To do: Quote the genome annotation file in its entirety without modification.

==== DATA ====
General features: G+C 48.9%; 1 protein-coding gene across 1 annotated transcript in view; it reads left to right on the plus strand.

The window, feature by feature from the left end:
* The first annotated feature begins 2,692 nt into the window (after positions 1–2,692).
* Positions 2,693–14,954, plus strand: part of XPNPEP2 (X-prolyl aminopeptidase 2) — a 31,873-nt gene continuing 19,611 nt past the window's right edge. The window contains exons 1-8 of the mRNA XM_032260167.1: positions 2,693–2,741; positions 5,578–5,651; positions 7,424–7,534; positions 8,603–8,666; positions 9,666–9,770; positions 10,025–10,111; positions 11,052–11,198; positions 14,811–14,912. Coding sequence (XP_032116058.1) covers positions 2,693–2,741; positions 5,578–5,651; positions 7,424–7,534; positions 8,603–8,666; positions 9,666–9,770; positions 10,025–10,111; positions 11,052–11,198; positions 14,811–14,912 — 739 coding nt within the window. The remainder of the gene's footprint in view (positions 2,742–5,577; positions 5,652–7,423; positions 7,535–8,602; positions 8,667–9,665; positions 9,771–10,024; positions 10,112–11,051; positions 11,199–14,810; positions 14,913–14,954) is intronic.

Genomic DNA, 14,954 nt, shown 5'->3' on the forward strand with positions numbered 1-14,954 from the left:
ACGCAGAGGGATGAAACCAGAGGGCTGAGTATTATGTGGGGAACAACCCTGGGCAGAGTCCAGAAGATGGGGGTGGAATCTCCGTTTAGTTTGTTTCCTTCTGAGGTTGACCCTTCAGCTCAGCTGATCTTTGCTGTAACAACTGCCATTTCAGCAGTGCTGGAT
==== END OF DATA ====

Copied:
General features: G+C 48.9%; 1 protein-coding gene across 1 annotated transcript in view; it reads left to right on the plus strand.

The window, feature by feature from the left end:
* The first annotated feature begins 2,692 nt into the window (after positions 1–2,692).
* Positions 2,693–14,954, plus strand: part of XPNPEP2 (X-prolyl aminopeptidase 2) — a 31,873-nt gene continuing 19,611 nt past the window's right edge. The window contains exons 1-8 of the mRNA XM_032260167.1: positions 2,693–2,741; positions 5,578–5,651; positions 7,424–7,534; positions 8,603–8,666; positions 9,666–9,770; positions 10,025–10,111; positions 11,052–11,198; positions 14,811–14,912. Coding sequence (XP_032116058.1) covers positions 2,693–2,741; positions 5,578–5,651; positions 7,424–7,534; positions 8,603–8,666; positions 9,666–9,770; positions 10,025–10,111; positions 11,052–11,198; positions 14,811–14,912 — 739 coding nt within the window. The remainder of the gene's footprint in view (positions 2,742–5,577; positions 5,652–7,423; positions 7,535–8,602; positions 8,667–9,665; positions 9,771–10,024; positions 10,112–11,051; positions 11,199–14,810; positions 14,913–14,954) is intronic.

Genomic DNA, 14,954 nt, shown 5'->3' on the forward strand with positions numbered 1-14,954 from the left:
ACGCAGAGGGATGAAACCAGAGGGCTGAGTATTATGTGGGGAACAACCCTGGGCAGAGTCCAGAAGATGGGGGTGGAATCTCCGTTTAGTTTGTTTCCTTCTGAGGTTGACCCTTCAGCTCAGCTGATCTTTGCTGTAACAACTGCCATTTCAGCAGTGCTGGAT